With each inch of the depth of the water receding, the voices increased in clarity and volume. Setting foot on dry land, there was no avoiding them. As the sun had just about reached its apex, it did not take long to dry off. Changing back into my regular clothing, I decided to take the walk into the city. Without the normal sense of purpose on as blinders, the landscape appeared to unfold everything it had to offer onto me.
Strolling the streets and alleys, it did my heart good to see all ages converging in the warmth, forging relationships with each other and their surroundings. Continuing down a few blocks I arrived at one of the many parks built long ago as a counterpoint to the harshness of the original city. It mainly consisted of an untouched grassy area, which this day had been filled up with chairs, and a gentleman speaker on a stage. This peaked my interest and I decided to invest some time in him.
The man was in old dress and appeared to be attempting to sell a product of some sort. The sign behind him said, “RAY CARTWRIGHT – THE MAN WITH THE CURE FOR ALL YOUR ILLS.” After listening a short while, I realized he was selling snake oil as a panacea. Only…only he must be an actor, and this had to be a production…yes, that was it, it was a recreation of the shysters from out West. With this realization, I took a seat in the back row to enjoy the show. I was enthralled – the man was good and it was a pleasure to watch.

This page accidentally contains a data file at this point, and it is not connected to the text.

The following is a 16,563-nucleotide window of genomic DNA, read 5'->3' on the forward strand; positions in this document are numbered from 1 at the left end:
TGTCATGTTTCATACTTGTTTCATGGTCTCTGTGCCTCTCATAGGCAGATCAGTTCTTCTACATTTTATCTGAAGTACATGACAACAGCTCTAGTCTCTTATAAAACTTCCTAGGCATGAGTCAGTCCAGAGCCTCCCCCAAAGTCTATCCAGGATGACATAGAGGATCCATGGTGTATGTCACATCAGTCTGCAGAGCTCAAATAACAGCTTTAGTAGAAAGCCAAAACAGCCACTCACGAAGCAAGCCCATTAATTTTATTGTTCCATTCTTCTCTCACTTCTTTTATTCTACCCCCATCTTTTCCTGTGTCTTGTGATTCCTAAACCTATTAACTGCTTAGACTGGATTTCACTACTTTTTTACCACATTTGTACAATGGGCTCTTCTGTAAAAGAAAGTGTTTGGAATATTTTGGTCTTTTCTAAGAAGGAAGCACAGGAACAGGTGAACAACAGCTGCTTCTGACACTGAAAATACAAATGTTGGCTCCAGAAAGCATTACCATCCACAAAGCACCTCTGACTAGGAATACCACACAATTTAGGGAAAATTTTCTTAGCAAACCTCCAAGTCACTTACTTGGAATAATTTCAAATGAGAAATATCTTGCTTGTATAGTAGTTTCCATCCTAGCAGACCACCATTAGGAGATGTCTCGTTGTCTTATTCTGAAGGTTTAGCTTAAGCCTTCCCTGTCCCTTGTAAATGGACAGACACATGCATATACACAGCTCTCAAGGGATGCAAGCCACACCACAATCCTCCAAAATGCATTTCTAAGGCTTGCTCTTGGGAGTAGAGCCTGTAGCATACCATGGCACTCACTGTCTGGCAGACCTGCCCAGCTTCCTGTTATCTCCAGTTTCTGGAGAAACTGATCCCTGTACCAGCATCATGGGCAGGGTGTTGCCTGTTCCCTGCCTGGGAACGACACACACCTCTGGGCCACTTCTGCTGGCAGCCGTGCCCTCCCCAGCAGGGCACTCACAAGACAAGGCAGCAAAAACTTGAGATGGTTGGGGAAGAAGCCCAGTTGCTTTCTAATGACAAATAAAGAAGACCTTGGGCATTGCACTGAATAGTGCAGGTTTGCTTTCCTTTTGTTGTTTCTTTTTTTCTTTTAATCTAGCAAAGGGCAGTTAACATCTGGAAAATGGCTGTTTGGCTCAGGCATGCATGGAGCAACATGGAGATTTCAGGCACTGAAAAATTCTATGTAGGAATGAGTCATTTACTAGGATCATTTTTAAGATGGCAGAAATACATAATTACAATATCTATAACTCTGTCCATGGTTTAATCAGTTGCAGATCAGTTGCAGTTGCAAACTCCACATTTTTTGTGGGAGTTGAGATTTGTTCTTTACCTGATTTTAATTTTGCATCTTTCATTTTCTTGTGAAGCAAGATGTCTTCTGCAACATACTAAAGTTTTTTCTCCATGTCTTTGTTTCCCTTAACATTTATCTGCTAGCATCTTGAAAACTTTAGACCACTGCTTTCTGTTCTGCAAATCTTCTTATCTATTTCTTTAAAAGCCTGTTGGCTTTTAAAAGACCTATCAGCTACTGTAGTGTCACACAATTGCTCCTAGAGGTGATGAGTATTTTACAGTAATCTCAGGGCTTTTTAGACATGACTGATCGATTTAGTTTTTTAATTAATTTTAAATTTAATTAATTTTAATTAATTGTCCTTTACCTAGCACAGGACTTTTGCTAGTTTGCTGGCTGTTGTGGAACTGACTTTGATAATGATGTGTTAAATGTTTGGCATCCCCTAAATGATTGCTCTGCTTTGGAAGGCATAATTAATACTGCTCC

“He has got it down pretty well.” I turned to my left and noticed an older lady speaking to me. She continued, “I saw the real thing more than a few times, and this is as close as you will get without having been there.” I nodded in recognition and refocused my attention on the stage.
But again she spoke, “Everyone calls me Red, due to my red hair, and this is my friend Ste-ven.” The way she pronounced it, I knew it must be the boy. He leaned forward from the seat to the left of her, waving to me.
He smiled. “Hello.”
The speaker concluded, “Ladies and Gentlemen I thank you for your time…and your money. I would love to talk to all of you at length over in the Virginia City Saloon, just over yonder. And if by chance any of you kind folks would like to buy me a beer, I certainly would not turn down the hospitality.”
Red acknowledged both of us in turn and said, “Come on, lunch is on me.” With that I followed her and the boy to the western themed saloon across the street.
The table we were seated at had a checkerboard painted onto it. There were no checkers to be seen, however, with the exception of two crimson ones sitting on the side, stacked on each other.
The saloon had a stage show of sorts – jugglers, magicians, dancing girls, that sort of thing – though none of them had the air of authenticity or entertainment value of the gentleman we had just watched.